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Reel Time Fishing Northwest

Mark Yuasa covers fishing and outdoors in the Pacific Northwest.

July 18, 2011 at 5:18 PM

Baker Lake will open for sockeye fishing this Saturday for the second year in a row

Another robust sockeye salmon return will allow a sport fishery to begin this Saturday (July 23) in Baker Lake for the second consecutive summer.

Last year’s sockeye opener was the first ever on the 3,100-acre impoundment in Skagit County.

“We had 1,188 sockeye return (on Monday), and have met our escapement goal so everything else now goes into the lake for a fishery,” said Brett Barkdull, a state Fish and Wildlife biologist.

The sockeye fishery will be open until further notice, anglers will be allowed to keep three adult sockeye daily from Baker Dam to the mouth of the Baker River. Sockeye must be longer than 18 inches.

All other salmon must be released, and no fishing will be allowed between the dam and the log boom at the lower end of the lake.

The lake has excellent access points, and the two largest boat launch and parking facilities are the Kulshan Campground and Forest Service’s Horseshoe Cove. Others are Panorama Point, Baker Lake Resort and Shannon Creek.

Through Tuesday, July 19, 8,285 sockeye have returned to the Baker fish trap, and 3,600 have been transferred to Baker Lake. The sockeye forecast this summer is 23,954.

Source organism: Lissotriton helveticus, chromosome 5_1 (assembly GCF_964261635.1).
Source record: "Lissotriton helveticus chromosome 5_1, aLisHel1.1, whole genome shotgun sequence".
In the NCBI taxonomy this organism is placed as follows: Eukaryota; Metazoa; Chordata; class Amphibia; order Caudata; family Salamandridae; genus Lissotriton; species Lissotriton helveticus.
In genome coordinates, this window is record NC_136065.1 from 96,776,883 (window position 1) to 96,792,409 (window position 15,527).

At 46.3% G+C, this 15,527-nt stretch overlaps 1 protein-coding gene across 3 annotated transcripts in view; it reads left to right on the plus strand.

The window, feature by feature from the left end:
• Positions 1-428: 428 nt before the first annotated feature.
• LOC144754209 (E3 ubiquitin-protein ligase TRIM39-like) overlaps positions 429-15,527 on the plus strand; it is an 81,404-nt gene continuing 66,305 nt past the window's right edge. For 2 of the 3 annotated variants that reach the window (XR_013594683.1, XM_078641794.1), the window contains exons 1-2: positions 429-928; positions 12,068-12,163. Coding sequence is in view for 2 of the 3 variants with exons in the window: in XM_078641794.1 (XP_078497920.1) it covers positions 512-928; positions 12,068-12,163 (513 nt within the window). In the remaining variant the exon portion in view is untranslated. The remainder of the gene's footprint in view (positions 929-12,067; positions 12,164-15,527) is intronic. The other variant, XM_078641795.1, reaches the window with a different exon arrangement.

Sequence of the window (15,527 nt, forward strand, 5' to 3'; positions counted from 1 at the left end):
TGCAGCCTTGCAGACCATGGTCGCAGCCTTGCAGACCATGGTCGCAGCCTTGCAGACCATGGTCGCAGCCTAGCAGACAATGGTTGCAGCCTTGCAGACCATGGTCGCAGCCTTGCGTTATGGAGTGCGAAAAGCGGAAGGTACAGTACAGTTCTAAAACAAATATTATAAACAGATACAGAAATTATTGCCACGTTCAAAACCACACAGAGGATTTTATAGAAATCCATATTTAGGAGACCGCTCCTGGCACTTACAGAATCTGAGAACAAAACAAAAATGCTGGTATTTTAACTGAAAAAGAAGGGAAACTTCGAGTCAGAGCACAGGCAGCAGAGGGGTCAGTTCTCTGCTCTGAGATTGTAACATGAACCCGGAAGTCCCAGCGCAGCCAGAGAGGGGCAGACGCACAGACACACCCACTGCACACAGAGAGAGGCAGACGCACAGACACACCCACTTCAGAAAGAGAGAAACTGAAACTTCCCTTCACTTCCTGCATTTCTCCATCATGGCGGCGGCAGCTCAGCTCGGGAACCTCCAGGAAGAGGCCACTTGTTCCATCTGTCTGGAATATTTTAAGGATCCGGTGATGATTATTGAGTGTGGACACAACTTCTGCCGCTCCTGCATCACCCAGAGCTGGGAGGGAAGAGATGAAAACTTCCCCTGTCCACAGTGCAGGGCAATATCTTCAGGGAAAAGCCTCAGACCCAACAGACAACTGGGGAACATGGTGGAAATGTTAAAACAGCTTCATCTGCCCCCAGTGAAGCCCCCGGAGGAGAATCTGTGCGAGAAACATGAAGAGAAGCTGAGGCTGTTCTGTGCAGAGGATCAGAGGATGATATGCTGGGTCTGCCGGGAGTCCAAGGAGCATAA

“We expect that number to continue to increase as we approach Saturday’s opener,” Barkdull said.

Last summer, 14,239 were counted at the Baker trap, and 22,500 actually returned (preseason forecast was 4,500). The fishing season opened last summer from July 22 through Sept. 19.

As for tactics to catch sockeye, Barkdull says to go with what was best last summer.

“I would start with where you left off last year as for the gear type used,” Barkdull said.

The pink mini hootchie squid seems to be one of the go-to things to use, and some were also catching them on kokanee gear or Smile Blades with a couple of red beads down on a leader then baited the hooked with a piece of pink dyed shrimp.

The traditional two bare 2/0, 3/0 or 4/0 red, blue, pink or black hooks on a short 9- to 12-inch leader trailed behind a 0-size chrome dodger also worked and caught its fair share of fish.

The best area last summer was in the middle of the lake or right off Noisy Creek.

The preferred depth will be 30 to 45 feet, and to your boat troll very SLOWLY.

Last year the thing that might have made it tough to fish (especially with colored bare hooks) is the lake had a bit of glacial color. It was a whitish/bluish tint of color.

Puget Sound Energy completed construction of a new fish hatchery and an advanced upstream trap-and-haul facility on the Baker River, increasing chances for a good return.

In the spring of 2010, an all-time high of more than 520,000 fingerling salmon, mostly sockeye, were transported downstream.

Since the 1920s, adult sockeye returns have averaged about 3,500. In 1985, just 99 fish returned. A cooperative fish-recovery effort produced a sockeye return of 20,236 fish in 2003 that was a record until last year.

The latest improvements should produce future sockeye returns substantially above last year’s mark, with the ability to generate 11 million salmon fry annually. Potential future expansion increases that number to 14 million. Biologists hope this will produce enough sockeye fry to eventually return 75,000 adults.

For more details on Baker Lake, go to state Fish and Wildlife website.



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